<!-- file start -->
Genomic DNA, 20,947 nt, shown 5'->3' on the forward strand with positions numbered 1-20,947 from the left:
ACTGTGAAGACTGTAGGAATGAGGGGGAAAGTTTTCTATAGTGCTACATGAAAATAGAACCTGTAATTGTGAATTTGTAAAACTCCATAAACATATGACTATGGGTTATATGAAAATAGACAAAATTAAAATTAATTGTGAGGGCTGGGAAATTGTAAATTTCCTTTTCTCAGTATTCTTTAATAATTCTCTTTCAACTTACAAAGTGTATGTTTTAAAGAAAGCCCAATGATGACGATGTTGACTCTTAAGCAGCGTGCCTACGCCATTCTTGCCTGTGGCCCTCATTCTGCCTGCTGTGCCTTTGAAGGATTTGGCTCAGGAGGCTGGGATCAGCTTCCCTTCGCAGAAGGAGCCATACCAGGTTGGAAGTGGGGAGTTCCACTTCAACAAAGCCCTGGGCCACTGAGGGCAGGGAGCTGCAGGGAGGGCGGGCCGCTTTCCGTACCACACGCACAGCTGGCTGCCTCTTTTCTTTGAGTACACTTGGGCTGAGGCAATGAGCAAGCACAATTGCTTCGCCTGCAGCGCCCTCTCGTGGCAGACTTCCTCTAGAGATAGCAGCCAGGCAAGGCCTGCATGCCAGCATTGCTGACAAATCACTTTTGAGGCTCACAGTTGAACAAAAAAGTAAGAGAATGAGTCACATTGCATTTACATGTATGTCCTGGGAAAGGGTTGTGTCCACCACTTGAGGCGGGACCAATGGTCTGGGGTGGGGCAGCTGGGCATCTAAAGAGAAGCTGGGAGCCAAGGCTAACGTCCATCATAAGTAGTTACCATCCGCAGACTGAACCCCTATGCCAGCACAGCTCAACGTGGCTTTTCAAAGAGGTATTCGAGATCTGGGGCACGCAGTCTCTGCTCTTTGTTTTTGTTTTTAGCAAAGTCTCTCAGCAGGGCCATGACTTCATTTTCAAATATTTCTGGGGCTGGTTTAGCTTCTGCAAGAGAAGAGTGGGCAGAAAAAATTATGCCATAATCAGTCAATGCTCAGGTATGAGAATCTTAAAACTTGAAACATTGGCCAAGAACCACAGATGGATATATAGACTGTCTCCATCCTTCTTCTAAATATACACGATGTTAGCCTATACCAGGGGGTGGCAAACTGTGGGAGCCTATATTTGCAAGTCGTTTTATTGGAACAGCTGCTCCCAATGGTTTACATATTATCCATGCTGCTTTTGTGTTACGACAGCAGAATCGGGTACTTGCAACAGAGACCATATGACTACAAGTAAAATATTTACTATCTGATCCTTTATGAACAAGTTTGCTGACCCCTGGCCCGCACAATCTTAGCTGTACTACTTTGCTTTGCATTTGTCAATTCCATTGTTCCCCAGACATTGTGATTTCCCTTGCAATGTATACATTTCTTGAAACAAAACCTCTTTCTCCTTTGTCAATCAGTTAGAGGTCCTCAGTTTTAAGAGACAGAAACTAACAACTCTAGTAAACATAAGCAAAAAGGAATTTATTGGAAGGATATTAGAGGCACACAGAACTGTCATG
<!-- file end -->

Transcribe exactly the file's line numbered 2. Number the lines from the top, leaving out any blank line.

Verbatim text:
ACTGTGAAGACTGTAGGAATGAGGGGGAAAGTTTTCTATAGTGCTACATGAAAATAGAACCTGTAATTGTGAATTTGTAAAACTCCATAAACATATGACTATGGGTTATATGAAAATAGACAAAATTAAAATTAATTGTGAGGGCTGGGAAATTGTAAATTTCCTTTTCTCAGTATTCTTTAATAATTCTCTTTCAACTTACAAAGTGTATGTTTTAAAGAAAGCCCAATGATGACGATGTTGACTCTTAAGCAGCGTGCCTACGCCATTCTTGCCTGTGGCCCTCATTCTGCCTGCTGTGCCTTTGAAGGATTTGGCTCAGGAGGCTGGGATCAGCTTCCCTTCGCAGAAGGAGCCATACCAGGTTGGAAGTGGGGAGTTCCACTTCAACAAAGCCCTGGGCCACTGAGGGCAGGGAGCTGCAGGGAGGGCGGGCCGCTTTCCGTACCACACGCACAGCTGGCTGCCTCTTTTCTTTGAGTACACTTGGGCTGAGGCAATGAGCAAGCACAATTGCTTCGCCTGCAGCGCCCTCTCGTGGCAGACTTCCTCTAGAGATAGCAGCCAGGCAAGGCCTGCATGCCAGCATTGCTGACAAATCACTTTTGAGGCTCACAGTTGAACAAAAAAGTAAGAGAATGAGTCACATTGCATTTACATGTATGTCCTGGGAAAGGGTTGTGTCCACCACTTGAGGCGGGACCAATGGTCTGGGGTGGGGCAGCTGGGCATCTAAAGAGAAGCTGGGAGCCAAGGCTAACGTCCATCATAAGTAGTTACCATCCGCAGACTGAACCCCTATGCCAGCACAGCTCAACGTGGCTTTTCAAAGAGGTATTCGAGATCTGGGGCACGCAGTCTCTGCTCTTTGTTTTTGTTTTTAGCAAAGTCTCTCAGCAGGGCCATGACTTCATTTTCAAATATTTCTGGGGCTGGTTTAGCTTCTGCAAGAGAAGAGTGGGCAGAAAAAATTATGCCATAATCAGTCAATGCTCAGGTATGAGAATCTTAAAACTTGAAACATTGGCCAAGAACCACAGATGGATATATAGACTGTCTCCATCCTTCTTCTAAATATACACGATGTTAGCCTATACCAGGGGGTGGCAAACTGTGGGAGCCTATATTTGCAAGTCGTTTTATTGGAACAGCTGCTCCCAATGGTTTACATATTATCCATGCTGCTTTTGTGTTACGACAGCAGAATCGGGTACTTGCAACAGAGACCATATGACTACAAGTAAAATATTTACTATCTGATCCTTTATGAACAAGTTTGCTGACCCCTGGCCCGCACAATCTTAGCTGTACTACTTTGCTTTGCATTTGTCAATTCCATTGTTCCCCAGACATTGTGATTTCCCTTGCAATGTATACATTTCTTGAAACAAAACCTCTTTCTCCTTTGTCAATCAGTTAGAGGTCCTCAGTTTTAAGAGACAGAAACTAACAACTCTAGTAAACATAAGCAAAAAGGAATTTATTGGAAGGATATTAGAGGCACACAGAACTGTCATG